• Ensure that there are explicit protections for the privacy of data. Consider what demographic information is required for the research. In small programs, it may be easy for professors to identify students / trainees based on the broadest of demographic information. Is this information necessary? If yes can some researchers be blinded to some of the data so that they are not aware of participation of individuals they supervise?
  • All research involving human subjects must have IRB approval

Please contact the MedStar Health Research Institute, Office of Research Integrity for additional guidance.




Leentjens, A. F. G., & Levenson, J. L. (2013). Ethical issues concerning the recruitment of university students as research subjects. Journal of Psychosomatic Research, 75(4), 394–398.


A HIPAA Refresher for Research

What is HIPAA?

The Health Insurance Portability and Accountability Act (“HIPAA”) governs how healthcare data is shared, both in terms of research and in medical care.  It has several components, which govern specific situations.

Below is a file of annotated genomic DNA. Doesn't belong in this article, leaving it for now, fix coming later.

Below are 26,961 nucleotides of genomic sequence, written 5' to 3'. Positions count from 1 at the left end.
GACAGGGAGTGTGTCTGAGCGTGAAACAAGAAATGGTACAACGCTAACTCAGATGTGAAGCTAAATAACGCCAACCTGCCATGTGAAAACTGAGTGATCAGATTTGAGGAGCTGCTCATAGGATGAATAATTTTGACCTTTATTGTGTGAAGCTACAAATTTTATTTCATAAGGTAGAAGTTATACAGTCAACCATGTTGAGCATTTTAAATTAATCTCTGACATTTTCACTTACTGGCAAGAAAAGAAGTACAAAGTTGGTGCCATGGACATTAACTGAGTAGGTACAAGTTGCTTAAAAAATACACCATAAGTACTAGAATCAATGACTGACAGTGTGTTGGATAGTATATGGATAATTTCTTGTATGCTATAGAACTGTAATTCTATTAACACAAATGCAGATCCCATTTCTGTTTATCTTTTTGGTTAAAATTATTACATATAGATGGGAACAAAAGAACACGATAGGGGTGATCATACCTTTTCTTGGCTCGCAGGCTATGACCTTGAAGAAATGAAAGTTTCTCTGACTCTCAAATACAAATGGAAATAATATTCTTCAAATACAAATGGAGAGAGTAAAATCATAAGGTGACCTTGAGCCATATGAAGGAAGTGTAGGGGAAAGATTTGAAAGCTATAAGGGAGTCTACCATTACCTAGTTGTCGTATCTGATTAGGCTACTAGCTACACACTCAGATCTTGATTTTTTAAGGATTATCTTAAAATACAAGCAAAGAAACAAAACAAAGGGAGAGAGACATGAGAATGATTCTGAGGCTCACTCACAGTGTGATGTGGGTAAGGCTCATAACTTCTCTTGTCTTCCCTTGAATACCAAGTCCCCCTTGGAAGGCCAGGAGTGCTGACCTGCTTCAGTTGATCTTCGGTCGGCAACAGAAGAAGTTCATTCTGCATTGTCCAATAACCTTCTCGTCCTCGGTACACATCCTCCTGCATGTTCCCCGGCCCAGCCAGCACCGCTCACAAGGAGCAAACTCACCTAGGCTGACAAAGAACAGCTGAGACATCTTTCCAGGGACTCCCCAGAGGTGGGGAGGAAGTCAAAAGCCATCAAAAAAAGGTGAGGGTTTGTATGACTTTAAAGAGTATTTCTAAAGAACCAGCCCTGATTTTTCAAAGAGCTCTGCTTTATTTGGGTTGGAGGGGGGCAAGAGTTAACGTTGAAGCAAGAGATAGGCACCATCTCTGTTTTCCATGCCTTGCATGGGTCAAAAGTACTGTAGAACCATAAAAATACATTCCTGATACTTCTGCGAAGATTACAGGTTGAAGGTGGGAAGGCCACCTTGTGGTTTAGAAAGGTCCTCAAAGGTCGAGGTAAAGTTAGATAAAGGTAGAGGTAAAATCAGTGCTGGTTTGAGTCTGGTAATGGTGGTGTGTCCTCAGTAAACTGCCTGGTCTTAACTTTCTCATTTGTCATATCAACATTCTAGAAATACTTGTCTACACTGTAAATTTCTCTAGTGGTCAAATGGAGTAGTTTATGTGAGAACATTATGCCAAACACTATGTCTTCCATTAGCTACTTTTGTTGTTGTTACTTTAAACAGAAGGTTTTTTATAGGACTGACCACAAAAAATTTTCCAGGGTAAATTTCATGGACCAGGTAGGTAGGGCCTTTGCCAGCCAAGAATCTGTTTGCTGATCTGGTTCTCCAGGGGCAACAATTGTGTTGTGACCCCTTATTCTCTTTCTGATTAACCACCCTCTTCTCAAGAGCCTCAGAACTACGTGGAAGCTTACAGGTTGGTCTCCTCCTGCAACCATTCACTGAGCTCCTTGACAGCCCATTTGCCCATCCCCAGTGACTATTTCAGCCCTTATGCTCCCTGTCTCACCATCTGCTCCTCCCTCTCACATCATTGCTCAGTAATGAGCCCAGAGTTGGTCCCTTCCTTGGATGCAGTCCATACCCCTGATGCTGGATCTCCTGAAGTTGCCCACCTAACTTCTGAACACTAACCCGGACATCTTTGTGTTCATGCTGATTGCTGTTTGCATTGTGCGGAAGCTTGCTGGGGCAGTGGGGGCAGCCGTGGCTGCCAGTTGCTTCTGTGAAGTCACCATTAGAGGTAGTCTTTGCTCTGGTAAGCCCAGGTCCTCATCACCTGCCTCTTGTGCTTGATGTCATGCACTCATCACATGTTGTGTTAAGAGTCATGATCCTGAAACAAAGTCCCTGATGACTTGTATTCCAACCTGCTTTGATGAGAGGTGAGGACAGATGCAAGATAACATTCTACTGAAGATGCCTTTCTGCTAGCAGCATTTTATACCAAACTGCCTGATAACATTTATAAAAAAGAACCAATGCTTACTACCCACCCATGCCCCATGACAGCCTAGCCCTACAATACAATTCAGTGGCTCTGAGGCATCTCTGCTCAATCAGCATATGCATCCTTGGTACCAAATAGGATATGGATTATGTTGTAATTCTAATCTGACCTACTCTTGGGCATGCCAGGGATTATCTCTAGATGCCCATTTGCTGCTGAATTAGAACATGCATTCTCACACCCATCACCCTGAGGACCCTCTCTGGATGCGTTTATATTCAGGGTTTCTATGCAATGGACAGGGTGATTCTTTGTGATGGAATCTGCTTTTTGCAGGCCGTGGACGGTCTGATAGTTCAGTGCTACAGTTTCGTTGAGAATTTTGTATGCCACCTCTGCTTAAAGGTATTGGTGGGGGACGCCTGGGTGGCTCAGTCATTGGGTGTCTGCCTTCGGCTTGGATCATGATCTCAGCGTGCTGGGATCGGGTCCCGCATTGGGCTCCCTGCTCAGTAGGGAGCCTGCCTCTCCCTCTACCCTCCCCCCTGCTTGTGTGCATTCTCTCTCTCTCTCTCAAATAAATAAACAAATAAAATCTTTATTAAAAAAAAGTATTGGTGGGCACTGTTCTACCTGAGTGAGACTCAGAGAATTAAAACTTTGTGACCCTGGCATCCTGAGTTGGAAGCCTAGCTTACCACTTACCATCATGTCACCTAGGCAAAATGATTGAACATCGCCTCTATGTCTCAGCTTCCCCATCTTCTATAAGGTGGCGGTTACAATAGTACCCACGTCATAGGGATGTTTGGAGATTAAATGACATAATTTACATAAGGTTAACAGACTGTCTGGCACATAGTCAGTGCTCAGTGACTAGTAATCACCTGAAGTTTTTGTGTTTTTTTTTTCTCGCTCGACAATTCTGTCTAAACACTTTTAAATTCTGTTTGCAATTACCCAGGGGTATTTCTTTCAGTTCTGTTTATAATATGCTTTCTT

• Security Rule (45 CFR Part 164): Safeguards to ensure confidentiality, integrity, availability of electronic PHI
  • HITECH: Debuted “Breach Notification Rule,” increased penalties for non-compliance
  • HHS Omnibus Rule: Extended regulations directly to business associates, required subcontractor compliance
  • Breach Notification Rule: Sets rules for notification to HHS and to individuals in the event of breach

Who does HIPAA apply to?

Health Plans (i.e., insurers), Clearinghouses (“billing services”), and Health Care Providers, including hospitals are considered covered entities for HIPAA. This means that they are required to follow the rules and regulations of HIPAA.